Posts Tagged ‘crisis communication’


Expect Anything and Everything: Crisis Communications When a Man Falls From a Stadium

Wednesday, November 20th, 2013
Flickr user mark.watmough

Flickr user mark.watmough

When a man fell from the top deck of Ralph Wilson Stadium on Sunday in Buffalo, N.Y., it’s easy to wonder whether the Buffalo Bills PR team had an action plan in place for such an odd occurrence. The man slid down the railing, flipped backwards, and fell about 30 feet, landing atop and injuring another spectator. This situation serves as an excellent reminder that, thorough though your crisis communication plan may seem, it could probably be a lot more comprehensive. In re-thinking your plan, take a look at what we know about how the team handled this situation.

React fast

As always, a minimal reaction time is essential. Reports say that a staff member responded immediately, and emergency personnel joined soon after, removing the injured men to the hospital. Once the injured men were removed, staff wisely addressed the uninjured fans who had just witnessed the accident. The Bills offered some fans in the vicinity the chance to view the rest of the game from a suite. While only some accepted, offering an immediate solution or an alternative to those affected demonstrates Bills reps acknowledged the situation, showed consideration, and took action.

Take a firm stance that reflect organization rules

Bills President and CEO Russ Brandon issued a statement the day after the game, decisively condemning the man’s actions as “irresponsible” and in violation of the Fan Code of Conduct. Brandon then banned the man who fell from ever returning to Ralph Wilson Stadium. The Bills not only responded to the incident within 24 hours, they took a clear, common-sense but no-nonsense stand without shying away from the incident or making light of it.

Though they addressed the situation head on, chances are they weren’t prepared for an incident such as this one. The key is that they stayed true to the rules and ideals of their brand.

Keep a tight lid on released information

Other than official statements and some news stories, there are few details emerging. The names of the injured men, their specific injuries, what exactly happened before, during, and after the fall aren’t readily available. Though we must speculate on what occurred, both in the stadium and in the communications department, it’s clear the Bills expertly contained the story. This is yet another benefit reaped from reacting fast: the story is controlled.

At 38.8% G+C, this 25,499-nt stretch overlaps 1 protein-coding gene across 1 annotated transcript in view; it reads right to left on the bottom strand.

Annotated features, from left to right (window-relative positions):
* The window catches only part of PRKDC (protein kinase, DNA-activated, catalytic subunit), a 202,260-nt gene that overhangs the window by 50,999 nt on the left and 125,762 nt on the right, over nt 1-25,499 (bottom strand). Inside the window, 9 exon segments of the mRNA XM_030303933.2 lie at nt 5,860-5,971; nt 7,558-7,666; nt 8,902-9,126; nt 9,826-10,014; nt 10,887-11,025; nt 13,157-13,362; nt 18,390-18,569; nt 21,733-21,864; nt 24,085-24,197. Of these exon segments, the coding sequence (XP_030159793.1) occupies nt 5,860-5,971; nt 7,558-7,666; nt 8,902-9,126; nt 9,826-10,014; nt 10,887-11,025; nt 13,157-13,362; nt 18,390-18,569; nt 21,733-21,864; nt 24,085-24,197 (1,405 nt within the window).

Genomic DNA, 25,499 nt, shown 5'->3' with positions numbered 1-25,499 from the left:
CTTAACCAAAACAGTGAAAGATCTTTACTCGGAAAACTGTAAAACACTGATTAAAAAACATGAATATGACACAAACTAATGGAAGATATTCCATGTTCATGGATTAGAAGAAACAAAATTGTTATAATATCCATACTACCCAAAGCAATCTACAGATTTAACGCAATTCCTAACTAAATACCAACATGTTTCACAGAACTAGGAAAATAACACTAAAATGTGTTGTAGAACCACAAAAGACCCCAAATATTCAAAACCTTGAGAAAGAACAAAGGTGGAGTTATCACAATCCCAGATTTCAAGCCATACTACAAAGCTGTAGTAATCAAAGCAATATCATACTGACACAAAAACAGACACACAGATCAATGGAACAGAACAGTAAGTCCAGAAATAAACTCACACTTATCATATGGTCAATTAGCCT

And of course, the key to reacting fast is being prepared. While you may not be prepared for the exact situation, it’s important that all the key players know how to act in a crisis situation and, if they don’t, they should know who to consult or where to look.

Refining your crisis response procedure on a regular basis can only help keep you and your team primed. In addition to creating detailed plans, be sure to designate and train a spokesperson, and maintain a consistent system of notifications and alerts before and during the fact. After the crisis, debrief and assess, and apply it to future crises.

How do you prepare for anything and everything? How do you ensure your crisis plans run smoothly when the unexpected happens?

Using Social Media in a Fast Paced World Requires That You Slowdown and Plan

Thursday, August 12th, 2010

by Tom Kowalski*

I recently attended the Social Convergence and The Enterprise conference held at The Graduate Center of CUNY.  I listened to more than a half dozen speakers discuss the importance of social media in their organizations.  There was one underlying message that everyone seemed to get across:  companies who try and jump on the bandwagon of social media without a concrete plan will ultimately BurrellesLuce Fresh Ideas: Using Social Media in a Fast paced World Requires That You Slow Down and Plan, Tom Kowalskiend up failing with this initiative.